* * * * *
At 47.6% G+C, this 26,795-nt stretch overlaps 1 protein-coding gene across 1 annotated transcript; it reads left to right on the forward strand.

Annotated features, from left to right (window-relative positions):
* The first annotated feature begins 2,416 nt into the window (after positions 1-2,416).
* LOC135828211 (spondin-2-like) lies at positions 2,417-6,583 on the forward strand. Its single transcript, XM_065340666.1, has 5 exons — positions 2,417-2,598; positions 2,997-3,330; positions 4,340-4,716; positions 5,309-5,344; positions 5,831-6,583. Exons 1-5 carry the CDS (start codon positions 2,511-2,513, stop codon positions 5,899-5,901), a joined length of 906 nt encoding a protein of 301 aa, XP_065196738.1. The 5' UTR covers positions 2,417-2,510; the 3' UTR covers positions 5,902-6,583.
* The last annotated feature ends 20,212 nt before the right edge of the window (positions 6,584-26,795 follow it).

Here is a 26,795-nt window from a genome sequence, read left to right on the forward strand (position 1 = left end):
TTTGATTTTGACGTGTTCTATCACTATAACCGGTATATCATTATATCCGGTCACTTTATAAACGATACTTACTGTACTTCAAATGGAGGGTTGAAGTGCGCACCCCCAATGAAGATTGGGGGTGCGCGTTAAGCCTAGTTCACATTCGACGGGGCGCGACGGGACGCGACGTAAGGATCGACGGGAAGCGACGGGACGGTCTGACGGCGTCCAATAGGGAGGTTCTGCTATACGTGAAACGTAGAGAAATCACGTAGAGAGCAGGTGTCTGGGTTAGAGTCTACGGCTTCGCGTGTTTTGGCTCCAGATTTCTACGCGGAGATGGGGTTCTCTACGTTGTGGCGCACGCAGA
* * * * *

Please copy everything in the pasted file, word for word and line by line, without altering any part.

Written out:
At 47.6% G+C, this 26,795-nt stretch overlaps 1 protein-coding gene across 1 annotated transcript; it reads left to right on the forward strand.

Annotated features, from left to right (window-relative positions):
* The first annotated feature begins 2,416 nt into the window (after positions 1-2,416).
* LOC135828211 (spondin-2-like) lies at positions 2,417-6,583 on the forward strand. Its single transcript, XM_065340666.1, has 5 exons — positions 2,417-2,598; positions 2,997-3,330; positions 4,340-4,716; positions 5,309-5,344; positions 5,831-6,583. Exons 1-5 carry the CDS (start codon positions 2,511-2,513, stop codon positions 5,899-5,901), a joined length of 906 nt encoding a protein of 301 aa, XP_065196738.1. The 5' UTR covers positions 2,417-2,510; the 3' UTR covers positions 5,902-6,583.
* The last annotated feature ends 20,212 nt before the right edge of the window (positions 6,584-26,795 follow it).

Here is a 26,795-nt window from a genome sequence, read left to right on the forward strand (position 1 = left end):
TTTGATTTTGACGTGTTCTATCACTATAACCGGTATATCATTATATCCGGTCACTTTATAAACGATACTTACTGTACTTCAAATGGAGGGTTGAAGTGCGCACCCCCAATGAAGATTGGGGGTGCGCGTTAAGCCTAGTTCACATTCGACGGGGCGCGACGGGACGCGACGTAAGGATCGACGGGAAGCGACGGGACGGTCTGACGGCGTCCAATAGGGAGGTTCTGCTATACGTGAAACGTAGAGAAATCACGTAGAGAGCAGGTGTCTGGGTTAGAGTCTACGGCTTCGCGTGTTTTGGCTCCAGATTTCTACGCGGAGATGGGGTTCTCTACGTTGTGGCGCACGCAGA